Saturday, April 5, 2014

Quality birding played slowly! 27.3.2014

The weather looked  reasonable so I decided to complete a trip down into the heartland of west Norfolk.  I have an awful past record of getting lost in the area , mainly due to arrogantly continuing on when I didn't really know where I was, but convinced myself otherwise, and this trip was no exception.

The first part was the easiest and I easily located the area which I was going to patiently stake out and, hopefully, see Goshawk in display. As predicted, the weather was relatively calm , although a bit hazy, so it seemed the task was "on".  After sitting scanning for an interminable period I'd had not a suggestion of a Goshawk , never mind good views or display. Common Buzzards were doing their own stuff and raised hopes on each occasion as they emerged at a distance through the haze. Eventually, amidst a small "swirl" of three or four Buzzards at a lower level, I then found a Goshawk circling at a much greater height. But that was it! After a short period it somehow disappeared  and didn't return despite an intensely elongated period of scanning.  OK, I thought , you'll have to make do with that, although in reality I'd little option.

Having memorized the route to the next venue I confidently buzzed down lanes and byways, only to arrive at the considered location which looked nothing like that described.  Patient back-tracking then led to a combination of previous mistakes being identified that will forever ensure my admiration for SatNav gadgets!!!  I was on the look out for Stone Curlew! First of all I bumped into the birder who I'd seen at Waveney Forest previously, who confirmed I was in the right location, but that the birds were in a different field.  I felt sure I'd been told there were several around but, apparently , only two had been found.  Patient scanning then found one of them which gave pretty good views, so one up on the endeavours with Goshawk I also managed to get Lee Evans on my Year List given we found ourselves drawing up in unison at the same vantage point. After further reasonable views and a quick chat I set off again and quickly linked up with the correct route I needed to get back northwards.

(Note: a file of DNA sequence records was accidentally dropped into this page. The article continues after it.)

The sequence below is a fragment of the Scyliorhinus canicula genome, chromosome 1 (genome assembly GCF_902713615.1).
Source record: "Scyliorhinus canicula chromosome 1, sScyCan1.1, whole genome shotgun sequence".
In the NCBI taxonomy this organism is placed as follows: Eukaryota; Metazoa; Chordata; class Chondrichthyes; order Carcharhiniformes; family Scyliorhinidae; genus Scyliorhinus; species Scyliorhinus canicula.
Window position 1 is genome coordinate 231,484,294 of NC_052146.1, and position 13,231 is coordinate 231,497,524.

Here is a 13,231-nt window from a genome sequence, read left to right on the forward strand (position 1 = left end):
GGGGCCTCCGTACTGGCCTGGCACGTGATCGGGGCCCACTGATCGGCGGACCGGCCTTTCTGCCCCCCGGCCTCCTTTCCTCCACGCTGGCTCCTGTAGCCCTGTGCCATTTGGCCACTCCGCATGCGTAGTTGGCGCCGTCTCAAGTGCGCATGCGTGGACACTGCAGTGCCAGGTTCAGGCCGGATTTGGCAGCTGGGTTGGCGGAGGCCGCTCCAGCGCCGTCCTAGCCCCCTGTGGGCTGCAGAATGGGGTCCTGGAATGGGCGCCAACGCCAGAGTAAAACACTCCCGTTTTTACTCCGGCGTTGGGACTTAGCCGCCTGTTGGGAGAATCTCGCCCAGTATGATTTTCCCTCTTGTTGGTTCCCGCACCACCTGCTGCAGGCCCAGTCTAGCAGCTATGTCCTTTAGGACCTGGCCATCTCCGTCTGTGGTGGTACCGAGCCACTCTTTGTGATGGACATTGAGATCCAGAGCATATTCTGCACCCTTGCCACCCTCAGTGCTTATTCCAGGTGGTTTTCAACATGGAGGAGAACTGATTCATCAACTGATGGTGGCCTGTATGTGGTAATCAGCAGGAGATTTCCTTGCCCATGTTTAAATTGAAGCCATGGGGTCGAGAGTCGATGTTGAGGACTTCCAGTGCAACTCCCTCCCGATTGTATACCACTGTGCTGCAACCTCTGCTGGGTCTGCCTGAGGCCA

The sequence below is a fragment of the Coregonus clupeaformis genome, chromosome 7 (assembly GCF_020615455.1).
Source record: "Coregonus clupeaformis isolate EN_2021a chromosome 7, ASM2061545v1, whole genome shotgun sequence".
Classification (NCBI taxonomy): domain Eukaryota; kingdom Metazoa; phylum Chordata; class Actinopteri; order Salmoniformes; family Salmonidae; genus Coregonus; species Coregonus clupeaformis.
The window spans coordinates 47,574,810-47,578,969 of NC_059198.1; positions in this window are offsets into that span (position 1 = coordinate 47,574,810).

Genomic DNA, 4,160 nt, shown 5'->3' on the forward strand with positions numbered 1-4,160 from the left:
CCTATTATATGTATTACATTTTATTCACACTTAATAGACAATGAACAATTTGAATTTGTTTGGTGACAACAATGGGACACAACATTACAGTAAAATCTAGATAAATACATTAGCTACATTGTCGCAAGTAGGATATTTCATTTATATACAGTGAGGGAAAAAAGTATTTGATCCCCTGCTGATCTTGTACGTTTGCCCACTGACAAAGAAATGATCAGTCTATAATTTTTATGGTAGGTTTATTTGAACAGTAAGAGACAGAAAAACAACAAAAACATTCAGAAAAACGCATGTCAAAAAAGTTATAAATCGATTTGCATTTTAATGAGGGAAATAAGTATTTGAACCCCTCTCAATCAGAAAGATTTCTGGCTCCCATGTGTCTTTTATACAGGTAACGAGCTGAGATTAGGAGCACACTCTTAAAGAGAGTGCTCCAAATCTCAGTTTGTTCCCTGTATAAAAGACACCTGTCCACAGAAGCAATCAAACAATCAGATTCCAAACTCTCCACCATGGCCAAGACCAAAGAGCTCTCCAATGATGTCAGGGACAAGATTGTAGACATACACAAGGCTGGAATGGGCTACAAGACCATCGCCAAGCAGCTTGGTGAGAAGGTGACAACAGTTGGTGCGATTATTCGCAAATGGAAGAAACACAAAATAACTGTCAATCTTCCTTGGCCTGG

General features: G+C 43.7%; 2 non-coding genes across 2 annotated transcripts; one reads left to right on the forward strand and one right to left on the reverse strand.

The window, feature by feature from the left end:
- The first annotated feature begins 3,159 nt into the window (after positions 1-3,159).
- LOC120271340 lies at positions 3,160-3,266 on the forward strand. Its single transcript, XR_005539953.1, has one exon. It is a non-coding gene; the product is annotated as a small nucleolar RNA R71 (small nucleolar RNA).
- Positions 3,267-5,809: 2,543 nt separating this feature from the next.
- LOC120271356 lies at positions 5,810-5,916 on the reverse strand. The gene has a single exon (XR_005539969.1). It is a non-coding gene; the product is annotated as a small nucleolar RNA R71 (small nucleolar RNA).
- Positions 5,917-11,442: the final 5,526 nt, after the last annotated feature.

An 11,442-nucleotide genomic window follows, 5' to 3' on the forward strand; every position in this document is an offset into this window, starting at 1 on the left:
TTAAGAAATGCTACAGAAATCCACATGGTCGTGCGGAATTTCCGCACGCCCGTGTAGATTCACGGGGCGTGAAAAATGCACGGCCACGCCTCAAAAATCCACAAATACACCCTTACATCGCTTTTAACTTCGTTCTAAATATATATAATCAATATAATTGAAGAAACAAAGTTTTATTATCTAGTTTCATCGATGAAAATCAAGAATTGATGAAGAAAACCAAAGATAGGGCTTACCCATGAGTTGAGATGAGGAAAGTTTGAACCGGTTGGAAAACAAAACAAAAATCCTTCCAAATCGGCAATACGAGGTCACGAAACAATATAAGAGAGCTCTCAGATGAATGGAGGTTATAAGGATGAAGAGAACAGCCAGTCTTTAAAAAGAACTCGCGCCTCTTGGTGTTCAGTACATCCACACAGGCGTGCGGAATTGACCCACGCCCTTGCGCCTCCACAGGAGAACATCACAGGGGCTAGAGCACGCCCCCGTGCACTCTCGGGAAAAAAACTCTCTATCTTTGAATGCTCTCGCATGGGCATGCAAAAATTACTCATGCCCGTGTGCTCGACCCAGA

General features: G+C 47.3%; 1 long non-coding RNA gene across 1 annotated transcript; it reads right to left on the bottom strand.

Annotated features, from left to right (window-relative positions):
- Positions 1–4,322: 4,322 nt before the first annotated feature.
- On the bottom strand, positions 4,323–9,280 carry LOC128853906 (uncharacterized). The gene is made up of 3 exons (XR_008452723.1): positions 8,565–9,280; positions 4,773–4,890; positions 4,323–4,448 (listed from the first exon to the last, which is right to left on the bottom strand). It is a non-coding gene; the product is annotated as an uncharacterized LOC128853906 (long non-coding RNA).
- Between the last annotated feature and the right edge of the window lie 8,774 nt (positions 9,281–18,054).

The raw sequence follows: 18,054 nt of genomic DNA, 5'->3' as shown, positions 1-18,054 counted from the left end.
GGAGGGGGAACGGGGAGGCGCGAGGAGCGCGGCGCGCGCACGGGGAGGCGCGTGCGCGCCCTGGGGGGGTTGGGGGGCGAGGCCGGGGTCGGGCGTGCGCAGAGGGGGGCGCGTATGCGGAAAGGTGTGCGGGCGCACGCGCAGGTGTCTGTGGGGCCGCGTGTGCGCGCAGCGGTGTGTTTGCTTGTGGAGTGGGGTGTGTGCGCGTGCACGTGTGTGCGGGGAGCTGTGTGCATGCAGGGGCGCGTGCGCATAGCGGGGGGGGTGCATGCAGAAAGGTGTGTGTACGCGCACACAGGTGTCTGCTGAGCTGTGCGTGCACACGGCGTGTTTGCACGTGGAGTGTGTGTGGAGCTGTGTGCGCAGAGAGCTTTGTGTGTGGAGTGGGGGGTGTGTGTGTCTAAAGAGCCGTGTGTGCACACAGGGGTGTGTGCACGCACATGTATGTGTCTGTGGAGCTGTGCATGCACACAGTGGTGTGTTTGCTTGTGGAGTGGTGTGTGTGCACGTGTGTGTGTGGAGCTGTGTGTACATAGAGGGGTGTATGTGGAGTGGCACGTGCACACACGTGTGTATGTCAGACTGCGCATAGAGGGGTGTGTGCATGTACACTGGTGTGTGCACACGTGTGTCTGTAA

By the time I got back on the caost the weather and visibility had deteriorated and what had been a nice away day ended up being truncated, which is the luck of the draw.